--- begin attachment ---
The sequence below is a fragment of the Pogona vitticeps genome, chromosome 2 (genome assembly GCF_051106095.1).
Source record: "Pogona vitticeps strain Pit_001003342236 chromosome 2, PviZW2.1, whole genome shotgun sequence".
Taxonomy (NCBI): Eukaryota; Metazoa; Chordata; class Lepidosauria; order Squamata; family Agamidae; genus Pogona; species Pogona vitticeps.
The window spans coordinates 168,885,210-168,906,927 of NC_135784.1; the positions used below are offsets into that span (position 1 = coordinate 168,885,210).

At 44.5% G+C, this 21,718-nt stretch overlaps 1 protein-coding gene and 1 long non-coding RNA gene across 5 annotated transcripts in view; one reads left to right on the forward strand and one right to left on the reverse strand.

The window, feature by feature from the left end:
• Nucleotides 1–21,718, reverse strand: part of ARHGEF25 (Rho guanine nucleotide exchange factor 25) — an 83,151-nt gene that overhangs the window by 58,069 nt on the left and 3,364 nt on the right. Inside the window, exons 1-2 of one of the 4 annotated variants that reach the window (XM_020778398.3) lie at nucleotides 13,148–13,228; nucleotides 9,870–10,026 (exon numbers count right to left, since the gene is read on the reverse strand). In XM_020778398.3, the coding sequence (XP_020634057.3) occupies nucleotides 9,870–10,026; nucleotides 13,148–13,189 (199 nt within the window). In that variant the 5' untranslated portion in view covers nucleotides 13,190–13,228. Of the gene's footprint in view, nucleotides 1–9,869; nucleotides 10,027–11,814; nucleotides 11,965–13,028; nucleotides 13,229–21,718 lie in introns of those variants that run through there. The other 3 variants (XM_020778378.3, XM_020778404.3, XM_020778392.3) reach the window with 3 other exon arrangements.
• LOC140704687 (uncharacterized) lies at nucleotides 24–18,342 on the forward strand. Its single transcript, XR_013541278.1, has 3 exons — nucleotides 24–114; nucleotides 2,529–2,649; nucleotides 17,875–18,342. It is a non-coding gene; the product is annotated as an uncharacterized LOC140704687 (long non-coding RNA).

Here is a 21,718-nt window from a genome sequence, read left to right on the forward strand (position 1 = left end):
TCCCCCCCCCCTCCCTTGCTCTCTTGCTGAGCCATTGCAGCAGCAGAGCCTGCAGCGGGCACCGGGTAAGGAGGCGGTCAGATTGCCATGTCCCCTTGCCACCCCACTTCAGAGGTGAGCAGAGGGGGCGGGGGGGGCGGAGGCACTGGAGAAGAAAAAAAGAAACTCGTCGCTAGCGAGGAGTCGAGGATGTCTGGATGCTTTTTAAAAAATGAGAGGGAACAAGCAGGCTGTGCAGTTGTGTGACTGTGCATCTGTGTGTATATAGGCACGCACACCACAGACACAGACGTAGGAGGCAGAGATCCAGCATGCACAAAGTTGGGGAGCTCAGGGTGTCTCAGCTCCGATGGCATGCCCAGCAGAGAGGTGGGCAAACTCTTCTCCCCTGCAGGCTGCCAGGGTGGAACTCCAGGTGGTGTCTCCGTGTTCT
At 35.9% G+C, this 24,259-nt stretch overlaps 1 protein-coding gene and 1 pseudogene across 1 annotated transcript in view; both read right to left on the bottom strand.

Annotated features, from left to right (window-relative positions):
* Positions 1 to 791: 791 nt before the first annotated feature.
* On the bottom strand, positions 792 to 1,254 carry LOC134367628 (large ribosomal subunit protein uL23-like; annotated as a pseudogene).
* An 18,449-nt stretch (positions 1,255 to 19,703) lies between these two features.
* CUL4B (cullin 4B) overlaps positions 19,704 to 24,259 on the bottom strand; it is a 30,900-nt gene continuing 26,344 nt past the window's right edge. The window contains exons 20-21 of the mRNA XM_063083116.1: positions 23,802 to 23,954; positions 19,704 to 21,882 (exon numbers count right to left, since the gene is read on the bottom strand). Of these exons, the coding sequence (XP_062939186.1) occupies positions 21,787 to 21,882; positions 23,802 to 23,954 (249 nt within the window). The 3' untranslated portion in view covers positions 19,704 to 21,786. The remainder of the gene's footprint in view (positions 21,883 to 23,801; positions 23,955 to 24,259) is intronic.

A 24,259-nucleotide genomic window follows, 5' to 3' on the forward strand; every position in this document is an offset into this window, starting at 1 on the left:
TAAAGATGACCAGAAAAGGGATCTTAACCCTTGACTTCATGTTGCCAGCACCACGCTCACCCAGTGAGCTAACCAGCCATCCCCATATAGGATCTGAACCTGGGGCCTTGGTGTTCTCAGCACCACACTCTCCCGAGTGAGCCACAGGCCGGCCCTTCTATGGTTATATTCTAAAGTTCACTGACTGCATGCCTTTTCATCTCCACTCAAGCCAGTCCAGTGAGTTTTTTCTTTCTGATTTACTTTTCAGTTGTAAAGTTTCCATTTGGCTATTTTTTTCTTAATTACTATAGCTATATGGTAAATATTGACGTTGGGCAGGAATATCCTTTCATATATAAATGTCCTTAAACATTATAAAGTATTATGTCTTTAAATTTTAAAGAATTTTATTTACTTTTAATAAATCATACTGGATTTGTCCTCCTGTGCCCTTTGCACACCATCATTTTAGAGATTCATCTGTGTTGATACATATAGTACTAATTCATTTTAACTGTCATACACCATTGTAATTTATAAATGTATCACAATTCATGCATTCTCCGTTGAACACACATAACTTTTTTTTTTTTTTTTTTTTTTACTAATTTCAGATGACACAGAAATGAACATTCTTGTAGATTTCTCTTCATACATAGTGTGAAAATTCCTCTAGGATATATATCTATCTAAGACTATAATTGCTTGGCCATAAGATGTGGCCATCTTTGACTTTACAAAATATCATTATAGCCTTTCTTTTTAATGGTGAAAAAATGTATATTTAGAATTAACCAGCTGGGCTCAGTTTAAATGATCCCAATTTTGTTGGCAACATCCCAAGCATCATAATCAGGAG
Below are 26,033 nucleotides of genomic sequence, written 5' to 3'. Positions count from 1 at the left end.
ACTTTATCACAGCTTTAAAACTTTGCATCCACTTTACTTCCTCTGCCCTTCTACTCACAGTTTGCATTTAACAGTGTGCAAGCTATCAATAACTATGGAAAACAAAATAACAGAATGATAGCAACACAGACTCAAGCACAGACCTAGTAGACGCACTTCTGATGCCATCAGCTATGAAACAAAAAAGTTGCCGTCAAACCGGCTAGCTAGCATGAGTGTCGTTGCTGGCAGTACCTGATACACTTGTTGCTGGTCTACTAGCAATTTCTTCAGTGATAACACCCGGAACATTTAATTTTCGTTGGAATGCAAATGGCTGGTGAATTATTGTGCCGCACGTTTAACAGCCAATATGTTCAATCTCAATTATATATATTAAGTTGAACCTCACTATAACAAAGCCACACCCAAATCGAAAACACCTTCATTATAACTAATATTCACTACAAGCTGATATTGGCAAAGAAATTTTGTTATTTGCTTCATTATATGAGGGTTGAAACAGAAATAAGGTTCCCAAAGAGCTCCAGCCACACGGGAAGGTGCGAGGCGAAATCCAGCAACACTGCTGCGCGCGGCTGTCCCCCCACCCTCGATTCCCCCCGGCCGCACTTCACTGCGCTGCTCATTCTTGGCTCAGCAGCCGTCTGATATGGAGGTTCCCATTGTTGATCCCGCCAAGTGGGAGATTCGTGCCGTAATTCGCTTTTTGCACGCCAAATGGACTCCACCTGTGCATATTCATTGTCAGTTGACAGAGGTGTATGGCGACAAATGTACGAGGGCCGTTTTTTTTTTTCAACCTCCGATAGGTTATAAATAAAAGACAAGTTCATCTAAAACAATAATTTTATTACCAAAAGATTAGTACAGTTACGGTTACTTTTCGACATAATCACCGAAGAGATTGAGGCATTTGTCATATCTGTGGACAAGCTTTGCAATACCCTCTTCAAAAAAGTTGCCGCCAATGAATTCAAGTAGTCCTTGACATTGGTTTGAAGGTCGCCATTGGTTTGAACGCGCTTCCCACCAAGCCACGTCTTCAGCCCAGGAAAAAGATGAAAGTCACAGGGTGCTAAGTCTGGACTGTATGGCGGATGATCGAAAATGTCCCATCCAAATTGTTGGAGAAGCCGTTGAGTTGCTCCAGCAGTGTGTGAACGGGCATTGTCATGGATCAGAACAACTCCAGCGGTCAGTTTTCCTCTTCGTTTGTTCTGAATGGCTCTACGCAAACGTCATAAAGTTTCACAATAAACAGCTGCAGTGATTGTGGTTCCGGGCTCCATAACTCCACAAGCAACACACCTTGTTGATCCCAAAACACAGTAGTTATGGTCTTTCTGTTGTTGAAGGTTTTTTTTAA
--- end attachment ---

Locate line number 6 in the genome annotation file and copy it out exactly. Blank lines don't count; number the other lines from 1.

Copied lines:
The window, feature by feature from the left end: